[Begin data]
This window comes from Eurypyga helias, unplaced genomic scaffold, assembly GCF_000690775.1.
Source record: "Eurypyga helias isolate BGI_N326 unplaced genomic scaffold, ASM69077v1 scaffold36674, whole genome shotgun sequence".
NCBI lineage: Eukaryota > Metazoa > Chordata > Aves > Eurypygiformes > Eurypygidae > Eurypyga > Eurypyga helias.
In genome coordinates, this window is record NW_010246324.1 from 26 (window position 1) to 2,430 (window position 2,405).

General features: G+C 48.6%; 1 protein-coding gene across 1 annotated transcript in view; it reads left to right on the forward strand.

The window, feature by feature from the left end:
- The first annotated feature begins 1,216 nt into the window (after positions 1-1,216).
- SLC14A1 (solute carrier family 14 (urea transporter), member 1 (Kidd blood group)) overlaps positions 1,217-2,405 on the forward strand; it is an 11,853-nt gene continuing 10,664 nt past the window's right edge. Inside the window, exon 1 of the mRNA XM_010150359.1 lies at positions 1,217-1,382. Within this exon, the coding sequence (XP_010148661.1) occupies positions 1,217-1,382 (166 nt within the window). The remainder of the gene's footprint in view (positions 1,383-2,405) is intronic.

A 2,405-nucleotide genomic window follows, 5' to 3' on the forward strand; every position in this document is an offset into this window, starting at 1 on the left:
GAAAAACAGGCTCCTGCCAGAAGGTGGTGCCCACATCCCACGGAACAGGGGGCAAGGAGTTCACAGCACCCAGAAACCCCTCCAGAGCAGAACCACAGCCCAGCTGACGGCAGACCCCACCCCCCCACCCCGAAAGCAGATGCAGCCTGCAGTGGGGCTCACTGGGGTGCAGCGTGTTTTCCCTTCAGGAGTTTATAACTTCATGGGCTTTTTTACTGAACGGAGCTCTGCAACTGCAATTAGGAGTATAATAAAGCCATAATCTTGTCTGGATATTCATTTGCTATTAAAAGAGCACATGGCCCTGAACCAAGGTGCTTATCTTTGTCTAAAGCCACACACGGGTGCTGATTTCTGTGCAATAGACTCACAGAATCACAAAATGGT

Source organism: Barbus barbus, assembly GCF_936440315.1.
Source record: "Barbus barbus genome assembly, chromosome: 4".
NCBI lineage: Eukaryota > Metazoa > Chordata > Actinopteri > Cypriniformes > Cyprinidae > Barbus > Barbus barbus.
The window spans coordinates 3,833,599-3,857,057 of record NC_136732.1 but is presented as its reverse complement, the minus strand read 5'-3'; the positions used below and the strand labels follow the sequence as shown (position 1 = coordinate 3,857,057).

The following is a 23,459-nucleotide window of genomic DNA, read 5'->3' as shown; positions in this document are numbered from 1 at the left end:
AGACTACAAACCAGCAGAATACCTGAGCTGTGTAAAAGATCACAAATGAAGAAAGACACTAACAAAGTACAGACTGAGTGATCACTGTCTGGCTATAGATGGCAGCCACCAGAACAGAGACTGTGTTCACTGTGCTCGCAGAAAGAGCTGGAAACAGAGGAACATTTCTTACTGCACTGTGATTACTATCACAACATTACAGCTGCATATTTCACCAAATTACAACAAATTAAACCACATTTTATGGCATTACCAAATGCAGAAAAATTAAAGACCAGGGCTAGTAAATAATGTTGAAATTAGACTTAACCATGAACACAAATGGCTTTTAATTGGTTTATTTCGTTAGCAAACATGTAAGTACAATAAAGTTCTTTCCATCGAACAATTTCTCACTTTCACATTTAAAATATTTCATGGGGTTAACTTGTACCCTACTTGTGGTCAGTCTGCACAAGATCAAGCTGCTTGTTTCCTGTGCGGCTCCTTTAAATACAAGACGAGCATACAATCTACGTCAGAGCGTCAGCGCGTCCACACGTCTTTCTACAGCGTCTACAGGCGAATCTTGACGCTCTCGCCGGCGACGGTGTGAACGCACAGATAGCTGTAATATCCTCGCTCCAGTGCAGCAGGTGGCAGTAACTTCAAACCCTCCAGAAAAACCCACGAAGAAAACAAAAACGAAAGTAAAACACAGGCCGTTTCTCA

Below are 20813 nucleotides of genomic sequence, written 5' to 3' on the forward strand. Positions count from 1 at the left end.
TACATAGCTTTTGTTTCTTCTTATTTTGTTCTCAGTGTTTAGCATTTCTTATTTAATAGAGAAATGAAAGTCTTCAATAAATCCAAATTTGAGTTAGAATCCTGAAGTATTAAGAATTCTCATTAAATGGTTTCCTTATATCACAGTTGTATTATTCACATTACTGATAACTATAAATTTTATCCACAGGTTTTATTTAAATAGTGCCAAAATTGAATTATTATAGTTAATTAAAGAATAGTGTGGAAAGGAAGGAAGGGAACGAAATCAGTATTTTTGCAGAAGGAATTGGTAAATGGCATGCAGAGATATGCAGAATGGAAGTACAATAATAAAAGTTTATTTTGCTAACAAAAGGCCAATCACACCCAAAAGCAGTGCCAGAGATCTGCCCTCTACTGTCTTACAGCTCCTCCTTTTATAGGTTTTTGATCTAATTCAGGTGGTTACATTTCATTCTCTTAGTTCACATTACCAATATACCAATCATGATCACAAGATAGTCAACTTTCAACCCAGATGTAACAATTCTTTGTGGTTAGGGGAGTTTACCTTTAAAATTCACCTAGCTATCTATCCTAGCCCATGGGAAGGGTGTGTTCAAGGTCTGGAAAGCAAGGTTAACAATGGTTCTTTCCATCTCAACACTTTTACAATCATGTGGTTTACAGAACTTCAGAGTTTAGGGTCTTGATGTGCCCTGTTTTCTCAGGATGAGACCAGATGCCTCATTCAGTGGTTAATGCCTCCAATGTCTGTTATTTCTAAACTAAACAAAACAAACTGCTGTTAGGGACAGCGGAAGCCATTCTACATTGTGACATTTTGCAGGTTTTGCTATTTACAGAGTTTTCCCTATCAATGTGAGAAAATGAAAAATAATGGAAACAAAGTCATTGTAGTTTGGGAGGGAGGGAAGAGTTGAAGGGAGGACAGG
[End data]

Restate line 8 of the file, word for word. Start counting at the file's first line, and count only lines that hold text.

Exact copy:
- SLC14A1 (solute carrier family 14 (urea transporter), member 1 (Kidd blood group)) overlaps positions 1,217-2,405 on the forward strand; it is an 11,853-nt gene continuing 10,664 nt past the window's right edge. Inside the window, exon 1 of the mRNA XM_010150359.1 lies at positions 1,217-1,382. Within this exon, the coding sequence (XP_010148661.1) occupies positions 1,217-1,382 (166 nt within the window). The remainder of the gene's footprint in view (positions 1,383-2,405) is intronic.